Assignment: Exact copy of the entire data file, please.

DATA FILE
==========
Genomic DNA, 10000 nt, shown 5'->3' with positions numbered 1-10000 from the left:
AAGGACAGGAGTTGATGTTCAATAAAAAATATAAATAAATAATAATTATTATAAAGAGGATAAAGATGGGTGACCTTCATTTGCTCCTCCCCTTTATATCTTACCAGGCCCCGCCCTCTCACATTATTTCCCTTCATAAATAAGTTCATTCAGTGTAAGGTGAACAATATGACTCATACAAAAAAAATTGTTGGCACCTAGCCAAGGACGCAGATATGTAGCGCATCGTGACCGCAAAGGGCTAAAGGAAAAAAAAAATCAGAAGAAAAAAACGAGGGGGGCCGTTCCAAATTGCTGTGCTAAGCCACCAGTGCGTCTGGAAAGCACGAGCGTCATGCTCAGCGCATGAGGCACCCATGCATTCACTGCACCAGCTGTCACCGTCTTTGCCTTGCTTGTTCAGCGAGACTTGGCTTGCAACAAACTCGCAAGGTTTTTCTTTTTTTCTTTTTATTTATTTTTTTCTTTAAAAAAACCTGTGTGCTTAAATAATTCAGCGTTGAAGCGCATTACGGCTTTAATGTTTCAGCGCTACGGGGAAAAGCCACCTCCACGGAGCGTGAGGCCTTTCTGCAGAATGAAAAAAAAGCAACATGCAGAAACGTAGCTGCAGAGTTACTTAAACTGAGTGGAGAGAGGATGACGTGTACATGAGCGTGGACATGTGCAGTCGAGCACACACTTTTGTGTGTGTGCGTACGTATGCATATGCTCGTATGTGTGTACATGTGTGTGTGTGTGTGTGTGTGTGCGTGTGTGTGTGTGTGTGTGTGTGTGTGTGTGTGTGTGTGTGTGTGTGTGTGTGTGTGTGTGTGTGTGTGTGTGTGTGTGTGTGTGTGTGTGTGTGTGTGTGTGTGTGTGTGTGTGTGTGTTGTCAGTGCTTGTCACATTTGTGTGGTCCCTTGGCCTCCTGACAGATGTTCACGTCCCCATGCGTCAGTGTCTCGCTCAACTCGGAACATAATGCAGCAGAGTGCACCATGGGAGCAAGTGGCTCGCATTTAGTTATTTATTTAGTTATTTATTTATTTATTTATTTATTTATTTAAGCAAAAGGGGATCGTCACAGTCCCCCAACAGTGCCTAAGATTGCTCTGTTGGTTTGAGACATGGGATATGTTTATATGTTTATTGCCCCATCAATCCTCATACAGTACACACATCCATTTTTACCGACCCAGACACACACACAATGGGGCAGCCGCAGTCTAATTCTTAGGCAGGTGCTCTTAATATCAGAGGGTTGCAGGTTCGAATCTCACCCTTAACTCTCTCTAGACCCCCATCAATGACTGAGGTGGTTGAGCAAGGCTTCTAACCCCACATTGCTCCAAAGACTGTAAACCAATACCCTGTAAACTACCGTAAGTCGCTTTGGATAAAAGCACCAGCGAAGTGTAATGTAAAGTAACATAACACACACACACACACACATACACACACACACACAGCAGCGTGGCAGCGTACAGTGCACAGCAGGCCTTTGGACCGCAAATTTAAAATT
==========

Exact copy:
Genomic DNA, 10000 nt, shown 5'->3' with positions numbered 1-10000 from the left:
AAGGACAGGAGTTGATGTTCAATAAAAAATATAAATAAATAATAATTATTATAAAGAGGATAAAGATGGGTGACCTTCATTTGCTCCTCCCCTTTATATCTTACCAGGCCCCGCCCTCTCACATTATTTCCCTTCATAAATAAGTTCATTCAGTGTAAGGTGAACAATATGACTCATACAAAAAAAATTGTTGGCACCTAGCCAAGGACGCAGATATGTAGCGCATCGTGACCGCAAAGGGCTAAAGGAAAAAAAAAATCAGAAGAAAAAAACGAGGGGGGCCGTTCCAAATTGCTGTGCTAAGCCACCAGTGCGTCTGGAAAGCACGAGCGTCATGCTCAGCGCATGAGGCACCCATGCATTCACTGCACCAGCTGTCACCGTCTTTGCCTTGCTTGTTCAGCGAGACTTGGCTTGCAACAAACTCGCAAGGTTTTTCTTTTTTTCTTTTTATTTATTTTTTTCTTTAAAAAAACCTGTGTGCTTAAATAATTCAGCGTTGAAGCGCATTACGGCTTTAATGTTTCAGCGCTACGGGGAAAAGCCACCTCCACGGAGCGTGAGGCCTTTCTGCAGAATGAAAAAAAAGCAACATGCAGAAACGTAGCTGCAGAGTTACTTAAACTGAGTGGAGAGAGGATGACGTGTACATGAGCGTGGACATGTGCAGTCGAGCACACACTTTTGTGTGTGTGCGTACGTATGCATATGCTCGTATGTGTGTACATGTGTGTGTGTGTGTGTGTGTGTGCGTGTGTGTGTGTGTGTGTGTGTGTGTGTGTGTGTGTGTGTGTGTGTGTGTGTGTGTGTGTGTGTGTGTGTGTGTGTGTGTGTGTGTGTGTGTGTGTGTGTGTGTGTGTGTGTGTGTGTGTTGTCAGTGCTTGTCACATTTGTGTGGTCCCTTGGCCTCCTGACAGATGTTCACGTCCCCATGCGTCAGTGTCTCGCTCAACTCGGAACATAATGCAGCAGAGTGCACCATGGGAGCAAGTGGCTCGCATTTAGTTATTTATTTAGTTATTTATTTATTTATTTATTTATTTATTTAAGCAAAAGGGGATCGTCACAGTCCCCCAACAGTGCCTAAGATTGCTCTGTTGGTTTGAGACATGGGATATGTTTATATGTTTATTGCCCCATCAATCCTCATACAGTACACACATCCATTTTTACCGACCCAGACACACACACAATGGGGCAGCCGCAGTCTAATTCTTAGGCAGGTGCTCTTAATATCAGAGGGTTGCAGGTTCGAATCTCACCCTTAACTCTCTCTAGACCCCCATCAATGACTGAGGTGGTTGAGCAAGGCTTCTAACCCCACATTGCTCCAAAGACTGTAAACCAATACCCTGTAAACTACCGTAAGTCGCTTTGGATAAAAGCACCAGCGAAGTGTAATGTAAAGTAACATAACACACACACACACACACATACACACACACACACAGCAGCGTGGCAGCGTACAGTGCACAGCAGGCCTTTGGACCGCAAATTTAAAATT